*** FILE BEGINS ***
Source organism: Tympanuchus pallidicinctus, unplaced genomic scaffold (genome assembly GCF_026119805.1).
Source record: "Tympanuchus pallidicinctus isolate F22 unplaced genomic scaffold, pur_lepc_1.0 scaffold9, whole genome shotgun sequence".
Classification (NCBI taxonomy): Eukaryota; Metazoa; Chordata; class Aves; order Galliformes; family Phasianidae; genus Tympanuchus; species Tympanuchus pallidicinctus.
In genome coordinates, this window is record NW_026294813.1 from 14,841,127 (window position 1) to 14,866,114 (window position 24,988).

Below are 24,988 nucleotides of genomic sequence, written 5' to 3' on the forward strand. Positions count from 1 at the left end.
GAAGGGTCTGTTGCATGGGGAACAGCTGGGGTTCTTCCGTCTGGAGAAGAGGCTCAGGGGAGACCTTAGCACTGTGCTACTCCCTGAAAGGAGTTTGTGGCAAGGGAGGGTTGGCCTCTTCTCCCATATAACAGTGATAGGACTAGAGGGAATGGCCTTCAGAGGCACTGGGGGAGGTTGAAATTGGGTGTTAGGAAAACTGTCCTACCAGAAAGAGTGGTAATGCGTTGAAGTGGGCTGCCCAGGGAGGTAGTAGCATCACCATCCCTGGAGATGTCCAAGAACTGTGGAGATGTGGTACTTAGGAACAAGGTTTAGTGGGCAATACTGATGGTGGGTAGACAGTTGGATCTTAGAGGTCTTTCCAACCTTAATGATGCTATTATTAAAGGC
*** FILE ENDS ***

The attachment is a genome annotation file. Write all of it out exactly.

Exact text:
Source organism: Tympanuchus pallidicinctus, unplaced genomic scaffold (genome assembly GCF_026119805.1).
Source record: "Tympanuchus pallidicinctus isolate F22 unplaced genomic scaffold, pur_lepc_1.0 scaffold9, whole genome shotgun sequence".
Classification (NCBI taxonomy): Eukaryota; Metazoa; Chordata; class Aves; order Galliformes; family Phasianidae; genus Tympanuchus; species Tympanuchus pallidicinctus.
In genome coordinates, this window is record NW_026294813.1 from 14,841,127 (window position 1) to 14,866,114 (window position 24,988).

Below are 24,988 nucleotides of genomic sequence, written 5' to 3' on the forward strand. Positions count from 1 at the left end.
GAAGGGTCTGTTGCATGGGGAACAGCTGGGGTTCTTCCGTCTGGAGAAGAGGCTCAGGGGAGACCTTAGCACTGTGCTACTCCCTGAAAGGAGTTTGTGGCAAGGGAGGGTTGGCCTCTTCTCCCATATAACAGTGATAGGACTAGAGGGAATGGCCTTCAGAGGCACTGGGGGAGGTTGAAATTGGGTGTTAGGAAAACTGTCCTACCAGAAAGAGTGGTAATGCGTTGAAGTGGGCTGCCCAGGGAGGTAGTAGCATCACCATCCCTGGAGATGTCCAAGAACTGTGGAGATGTGGTACTTAGGAACAAGGTTTAGTGGGCAATACTGATGGTGGGTAGACAGTTGGATCTTAGAGGTCTTTCCAACCTTAATGATGCTATTATTAAAGGC